Research on the health harms of fracking questions expansion of this industry

With two liquefied natural gas (LNG) facilities scheduled to come on line in the next two years, and three more under development, British Columbia is poised to become a major exporter of gas to Asia. Well-drilling likewise is forecasted to massively increase in B.C.’s northeastern Peace River district to supply these facilities, resulting in plans to construct dozens of pipelines to transport the increased gas volumes to the coast. Almost all gas in B.C. and Canada these days is extracted through a process called “fracking.”

In March, we published a review in the Canadian Journal of Public Health of more than 50 studies examining the health outcomes of people living close to this industrial activity. The results are less than reassuring.

Fracking became widely adopted in the mid-2000s. The technique involves drilling vertically for several kilometers under fresh and saline water aquifers and then horizontally for several more kilometers. Because the gas is trapped in shale or “tight” rock formation, millions of litres of water mixed with chemicals and other substances are then forced down the well with enough pressure to produce micro-ruptures (hence the name “fracking”) of the rock to release the gas.

These fracking chemicals can escape into the environment through spills, evaporation or leakage of wastewater. Exhaust fumes from diesel engines and gas flaring are other sources of chemical exposure.

Half of the studies included in our review focused on pregnant mothers and their newborns. Of these, the large majority reported harmful effects of living near these sites, including impaired fetal growth, premature birth and congenital malformations. Other studies found that living close to fracking sites may lead to higher risk of asthma flares, heart disease, childhood cancers and overall mortality.

Several reviewed studies showed a pattern called “dose-response,” in which increasing exposure levels was associated with increasing risk of preterm birth, congenital birth defects and childhood leukemia.

Studies were also set in multiple jurisdictions across the United States and one each in B.C. and Alberta, suggesting the findings of harmful outcomes were not restricted to one location, a characteristic referred to as “consistency” in the scientific literature.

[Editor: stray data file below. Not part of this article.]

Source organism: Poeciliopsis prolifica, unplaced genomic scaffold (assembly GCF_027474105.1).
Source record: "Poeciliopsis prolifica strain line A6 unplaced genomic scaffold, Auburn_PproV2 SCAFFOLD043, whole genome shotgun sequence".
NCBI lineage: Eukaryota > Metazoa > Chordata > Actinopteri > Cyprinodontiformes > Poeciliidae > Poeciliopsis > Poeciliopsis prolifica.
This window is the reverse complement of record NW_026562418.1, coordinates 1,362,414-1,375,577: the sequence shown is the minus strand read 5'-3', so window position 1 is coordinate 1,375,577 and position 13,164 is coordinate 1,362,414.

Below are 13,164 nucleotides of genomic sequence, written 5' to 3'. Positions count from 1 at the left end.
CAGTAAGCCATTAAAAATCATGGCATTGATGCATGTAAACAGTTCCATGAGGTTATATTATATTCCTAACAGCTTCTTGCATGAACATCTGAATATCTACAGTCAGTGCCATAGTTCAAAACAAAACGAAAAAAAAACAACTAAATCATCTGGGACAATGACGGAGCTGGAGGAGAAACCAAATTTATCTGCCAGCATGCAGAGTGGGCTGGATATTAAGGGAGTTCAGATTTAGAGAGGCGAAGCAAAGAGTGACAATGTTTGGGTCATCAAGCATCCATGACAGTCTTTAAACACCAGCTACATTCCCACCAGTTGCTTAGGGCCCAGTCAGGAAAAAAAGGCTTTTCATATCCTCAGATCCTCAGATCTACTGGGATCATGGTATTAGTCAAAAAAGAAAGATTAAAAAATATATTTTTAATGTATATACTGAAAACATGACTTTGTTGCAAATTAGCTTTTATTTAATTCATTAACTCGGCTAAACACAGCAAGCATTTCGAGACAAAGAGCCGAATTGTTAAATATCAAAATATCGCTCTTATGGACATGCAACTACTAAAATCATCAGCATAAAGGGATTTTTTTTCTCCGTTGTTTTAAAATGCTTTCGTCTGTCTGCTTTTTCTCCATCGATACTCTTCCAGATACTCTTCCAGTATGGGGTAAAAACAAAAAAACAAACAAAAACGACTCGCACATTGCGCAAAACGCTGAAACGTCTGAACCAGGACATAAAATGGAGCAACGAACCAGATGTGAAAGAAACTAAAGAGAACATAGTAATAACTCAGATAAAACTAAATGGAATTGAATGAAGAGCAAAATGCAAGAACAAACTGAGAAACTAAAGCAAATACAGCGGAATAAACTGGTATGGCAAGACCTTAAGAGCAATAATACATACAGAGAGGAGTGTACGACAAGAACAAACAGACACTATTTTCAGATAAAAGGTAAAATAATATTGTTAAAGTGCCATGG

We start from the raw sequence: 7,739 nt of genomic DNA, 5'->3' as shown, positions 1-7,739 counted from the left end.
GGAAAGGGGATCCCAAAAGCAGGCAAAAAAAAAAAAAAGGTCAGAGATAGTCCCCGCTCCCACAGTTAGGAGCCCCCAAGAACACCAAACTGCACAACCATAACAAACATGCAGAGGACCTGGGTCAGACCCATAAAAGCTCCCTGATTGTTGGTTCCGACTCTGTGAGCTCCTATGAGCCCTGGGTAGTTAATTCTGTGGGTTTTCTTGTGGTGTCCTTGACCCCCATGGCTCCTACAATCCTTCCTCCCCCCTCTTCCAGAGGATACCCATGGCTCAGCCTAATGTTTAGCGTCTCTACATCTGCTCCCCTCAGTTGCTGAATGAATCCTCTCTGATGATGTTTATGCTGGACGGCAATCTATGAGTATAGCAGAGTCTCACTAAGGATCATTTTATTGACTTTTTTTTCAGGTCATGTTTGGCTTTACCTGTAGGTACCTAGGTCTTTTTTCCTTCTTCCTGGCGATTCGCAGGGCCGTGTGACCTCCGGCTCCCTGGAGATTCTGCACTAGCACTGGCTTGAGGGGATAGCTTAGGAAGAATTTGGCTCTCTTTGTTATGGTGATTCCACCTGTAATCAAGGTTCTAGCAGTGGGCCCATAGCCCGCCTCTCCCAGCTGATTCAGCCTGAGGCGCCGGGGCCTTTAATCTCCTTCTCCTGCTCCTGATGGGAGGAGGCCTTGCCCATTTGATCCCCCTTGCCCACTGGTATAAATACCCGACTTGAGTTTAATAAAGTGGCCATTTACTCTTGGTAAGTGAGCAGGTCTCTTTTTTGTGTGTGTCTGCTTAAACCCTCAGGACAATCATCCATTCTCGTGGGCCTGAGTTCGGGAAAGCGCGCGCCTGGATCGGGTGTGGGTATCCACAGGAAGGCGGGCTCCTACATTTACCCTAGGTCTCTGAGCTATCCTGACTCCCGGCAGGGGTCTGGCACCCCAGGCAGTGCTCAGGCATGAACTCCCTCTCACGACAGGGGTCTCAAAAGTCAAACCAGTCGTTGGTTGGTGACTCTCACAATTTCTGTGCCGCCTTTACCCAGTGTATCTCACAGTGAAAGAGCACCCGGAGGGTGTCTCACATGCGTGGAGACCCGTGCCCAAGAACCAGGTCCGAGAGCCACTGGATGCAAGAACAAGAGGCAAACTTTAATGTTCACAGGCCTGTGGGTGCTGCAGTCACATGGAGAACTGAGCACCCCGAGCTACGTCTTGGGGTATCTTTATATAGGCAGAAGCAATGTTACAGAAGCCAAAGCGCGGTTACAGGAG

There was also evidence of “biological plausibility,” meaning that the observed relationship between fracking exposures and harmful health outcomes makes biological sense. At least 14 chemicals used in fracking fluid (e.g., benzene) are known carcinogens.

At least 14 chemicals used in fracking fluid are known carcinogens.

A systematic evaluation has demonstrated that of the chemicals for which toxicological data were available, 43 per cent and 40 per cent of them were potential reproductive and developmental toxicants, respectively. Other chemicals and substances used in fracking fluid can induce inflammation and/or disrupt hormonal activity in human cells, suggesting a number of pathways to explain the outcomes found by researchers.

In biomonitoring research, Canadian researchers have reported higher levels of fracking-implicated toxicants in the urine, hair, home tap water and air of pregnant individuals in northeastern B.C. living close to fracking compared to the general Canadian population. Some of these toxicants were also significantly higher in Indigenous populations compared to non-Indigenous participants.

When fracking for gas became widespread in the mid-2000, there were no studies on its human health impacts. By 2014, when the B.C. government commissioned its first and only report on human health and fracking, three quarters of the studies in our review hadn’t even come out. A re-examination of this new knowledge and evidence by the B.C. government is clearly necessary.

The fracking industry is disproportionately located in rural and remote regions that are home to a large numbers of First Nations communities whose health is already compromised by structural and systemic inequities – including the recent decline in life expectancy of 7.1 years among First Nations people compared to 1.1 years for other BC residents over the same time period reported by the First Nations Health Authority.

In this context, the decision to double down on the expansion of this industrial activity without taking pause to review the health evidence is especially concerning, and calls into question commitments to righting the health harms of anti-Indigenous racism and colonization highlighted in the B.C.’s DRIPA legislation, the Truth and Reconciliation and In Plain Sight reports.

The “precautionary principle” is a term in public health decision-making that elevates preventive action, when there is credible evidence of significant harms to human health even when the study quality and data remain imperfect. Applying the precautionary principle, it is time to reconsider our current policy direction based on the available evidence.

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Margaret McGregor


Margaret McGregor is a health policy researcher and clinical associate professor with the UBC Department of Family Practice.

Amira Aker


Amira Aker is a postdoctoral fellow in environmental epidemiology at the Centre de recherche du CHU de Québec and Université Laval.

Ulrike Meyer


Ulrike Meyer is a family physician working in Dawson Creek, B.C., an area heavily impacted by fracking.

Élyse Caron-Beaudoin


Élyse Caron-Beaudoin is an assistant professor in environmental health at the University of Toronto in the Department of Health and Society.

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